Friday, November 04, 2011

Land Of The Free, Home of the Poor

While this report is really not all that surprising, its implications are still staggering.

The ranks of America's poorest poor have climbed to a record high — 1 in 15 people — spread widely across metropolitan areas as the housing bust pushed many inner-city poor into suburbs and other outlying places and shriveled jobs and income.

New census data paint a stark portrait of the nation's haves and have-nots at a time when unemployment remains persistently high. It comes a week before the government releases first-ever economic data that will show more Hispanics, elderly and working-age poor have fallen into poverty. ...

About 20.5 million Americans, or 6.7 percent of the U.S. population, make up the poorest poor, defined as those at 50 percent or less of the official poverty level. Those living in deep poverty represent nearly half of the 46.2 million people scraping by below the poverty line. In 2010, the poorest poor meant an income of $5,570 or less for an individual and $11,157 for a family of four.

And who are these "poorest of the poor"? The answer is shocking, or at least should be because it defies conventional wisdom:

Elizabeth Kneebone, a senior research associate at Brookings, described a demographic shift in people living in high-poverty neighborhoods, which have less access to good schools, hospitals and government services. As concentrated poverty spreads to new areas, including suburbs, the residents are now more likely to be white, native-born and high school or college graduates — not the conventional image of high-school dropouts or single mothers in inner-city ghettos. ...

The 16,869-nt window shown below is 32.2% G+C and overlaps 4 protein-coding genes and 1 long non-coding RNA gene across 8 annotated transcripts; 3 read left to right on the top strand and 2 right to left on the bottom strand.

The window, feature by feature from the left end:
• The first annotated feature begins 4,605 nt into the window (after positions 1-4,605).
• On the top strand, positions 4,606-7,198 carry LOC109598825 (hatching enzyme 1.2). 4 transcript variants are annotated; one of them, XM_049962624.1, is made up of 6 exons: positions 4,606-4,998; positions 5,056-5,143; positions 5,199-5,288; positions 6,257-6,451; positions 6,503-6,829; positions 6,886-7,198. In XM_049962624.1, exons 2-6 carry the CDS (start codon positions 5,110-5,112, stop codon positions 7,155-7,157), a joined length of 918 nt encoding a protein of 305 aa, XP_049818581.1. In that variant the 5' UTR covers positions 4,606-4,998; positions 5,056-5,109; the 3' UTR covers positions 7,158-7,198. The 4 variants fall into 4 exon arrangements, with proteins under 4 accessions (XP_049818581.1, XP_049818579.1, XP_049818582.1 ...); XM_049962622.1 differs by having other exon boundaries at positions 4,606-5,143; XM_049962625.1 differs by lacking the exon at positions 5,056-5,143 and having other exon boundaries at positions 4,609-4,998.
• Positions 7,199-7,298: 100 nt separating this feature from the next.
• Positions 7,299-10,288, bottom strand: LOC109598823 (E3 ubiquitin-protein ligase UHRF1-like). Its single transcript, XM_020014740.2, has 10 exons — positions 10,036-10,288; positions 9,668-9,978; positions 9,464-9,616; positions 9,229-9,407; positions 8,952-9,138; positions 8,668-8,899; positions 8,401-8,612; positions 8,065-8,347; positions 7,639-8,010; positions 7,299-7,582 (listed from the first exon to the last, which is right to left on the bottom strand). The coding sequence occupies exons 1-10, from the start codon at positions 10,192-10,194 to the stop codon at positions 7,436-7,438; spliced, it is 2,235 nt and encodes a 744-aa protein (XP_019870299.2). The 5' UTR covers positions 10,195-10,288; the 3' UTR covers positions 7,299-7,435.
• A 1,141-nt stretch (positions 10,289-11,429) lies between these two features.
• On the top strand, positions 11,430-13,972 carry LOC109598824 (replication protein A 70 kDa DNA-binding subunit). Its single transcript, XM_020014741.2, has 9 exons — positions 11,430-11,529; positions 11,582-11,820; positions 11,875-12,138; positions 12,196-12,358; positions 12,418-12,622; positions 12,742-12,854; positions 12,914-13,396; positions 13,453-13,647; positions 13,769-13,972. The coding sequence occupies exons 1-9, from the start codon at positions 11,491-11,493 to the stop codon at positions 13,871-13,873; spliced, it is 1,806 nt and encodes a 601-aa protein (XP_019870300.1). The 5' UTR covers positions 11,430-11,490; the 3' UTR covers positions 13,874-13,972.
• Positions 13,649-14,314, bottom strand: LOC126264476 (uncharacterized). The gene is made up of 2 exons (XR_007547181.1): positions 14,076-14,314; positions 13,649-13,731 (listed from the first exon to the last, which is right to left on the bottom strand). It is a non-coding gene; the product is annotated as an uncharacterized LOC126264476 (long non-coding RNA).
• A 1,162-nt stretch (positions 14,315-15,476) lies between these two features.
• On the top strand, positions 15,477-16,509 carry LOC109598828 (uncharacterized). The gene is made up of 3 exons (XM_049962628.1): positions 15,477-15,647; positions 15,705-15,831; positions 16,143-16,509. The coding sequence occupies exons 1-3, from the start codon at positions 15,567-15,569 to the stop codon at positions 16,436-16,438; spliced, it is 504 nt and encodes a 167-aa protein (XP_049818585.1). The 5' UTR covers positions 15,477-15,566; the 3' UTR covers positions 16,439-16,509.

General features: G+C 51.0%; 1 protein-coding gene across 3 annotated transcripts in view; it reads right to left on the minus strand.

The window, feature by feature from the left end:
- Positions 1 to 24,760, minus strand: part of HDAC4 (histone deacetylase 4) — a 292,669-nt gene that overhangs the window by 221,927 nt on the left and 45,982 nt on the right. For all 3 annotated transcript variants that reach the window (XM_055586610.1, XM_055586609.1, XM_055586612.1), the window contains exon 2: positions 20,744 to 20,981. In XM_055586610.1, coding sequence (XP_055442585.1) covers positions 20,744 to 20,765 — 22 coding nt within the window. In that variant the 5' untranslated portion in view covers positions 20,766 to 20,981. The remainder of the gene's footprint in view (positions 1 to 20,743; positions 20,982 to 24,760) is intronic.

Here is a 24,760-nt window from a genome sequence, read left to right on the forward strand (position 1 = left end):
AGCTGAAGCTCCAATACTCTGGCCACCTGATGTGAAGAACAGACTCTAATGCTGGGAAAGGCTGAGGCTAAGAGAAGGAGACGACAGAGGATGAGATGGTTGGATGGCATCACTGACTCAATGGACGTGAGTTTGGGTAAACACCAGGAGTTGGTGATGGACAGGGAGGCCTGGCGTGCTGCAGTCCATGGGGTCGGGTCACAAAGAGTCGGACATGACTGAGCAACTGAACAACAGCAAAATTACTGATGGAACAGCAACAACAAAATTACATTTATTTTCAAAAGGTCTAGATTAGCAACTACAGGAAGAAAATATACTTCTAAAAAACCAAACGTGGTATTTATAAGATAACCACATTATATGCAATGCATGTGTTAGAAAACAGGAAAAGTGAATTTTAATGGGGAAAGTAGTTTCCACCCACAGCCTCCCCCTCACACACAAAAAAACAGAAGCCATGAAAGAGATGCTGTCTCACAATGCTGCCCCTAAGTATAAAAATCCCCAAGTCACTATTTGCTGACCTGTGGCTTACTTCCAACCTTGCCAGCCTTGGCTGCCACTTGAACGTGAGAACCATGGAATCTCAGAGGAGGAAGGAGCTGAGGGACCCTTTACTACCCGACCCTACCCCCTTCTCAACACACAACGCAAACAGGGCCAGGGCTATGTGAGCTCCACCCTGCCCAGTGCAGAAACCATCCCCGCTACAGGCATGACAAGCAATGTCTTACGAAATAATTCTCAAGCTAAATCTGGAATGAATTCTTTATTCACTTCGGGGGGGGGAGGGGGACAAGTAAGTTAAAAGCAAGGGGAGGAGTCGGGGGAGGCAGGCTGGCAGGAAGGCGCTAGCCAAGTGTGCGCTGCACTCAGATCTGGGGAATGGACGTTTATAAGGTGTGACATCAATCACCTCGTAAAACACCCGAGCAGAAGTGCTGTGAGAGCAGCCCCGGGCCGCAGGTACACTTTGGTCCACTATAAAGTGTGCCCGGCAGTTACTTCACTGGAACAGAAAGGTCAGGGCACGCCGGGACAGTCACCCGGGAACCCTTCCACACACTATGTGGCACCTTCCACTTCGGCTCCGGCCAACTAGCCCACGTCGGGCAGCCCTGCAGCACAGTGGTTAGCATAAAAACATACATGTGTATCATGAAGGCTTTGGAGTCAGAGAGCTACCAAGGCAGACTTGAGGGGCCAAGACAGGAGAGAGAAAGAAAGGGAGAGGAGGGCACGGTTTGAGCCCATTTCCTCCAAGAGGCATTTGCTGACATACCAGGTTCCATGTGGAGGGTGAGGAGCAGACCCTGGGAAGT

...Poverty for Americans 65 and older is on track to nearly double after factoring in rising out-of-pocket medical expenses, from 9 percent to over 15 percent. Poverty increases are also anticipated for the working-age population because of commuting and child-care costs, while child poverty will dip partly due to the positive effect of food stamps.
[Emphasis added]

That's not a pretty picture, and it's one that will get uglier in the coming years as unemployment continues in the 8-9% range, as predicted this week by the Fed. Putting people back to work might roll back these numbers, but it's an election year and congressional Republicans are more interested in pinning the economy on the incumbent than in trying to fix the problem by approving job creation programs that would work for all, rather than the 1%.

And people wonder why Occupying Wall Street continues to strike a responsive chord with so many disparate parts of the population.

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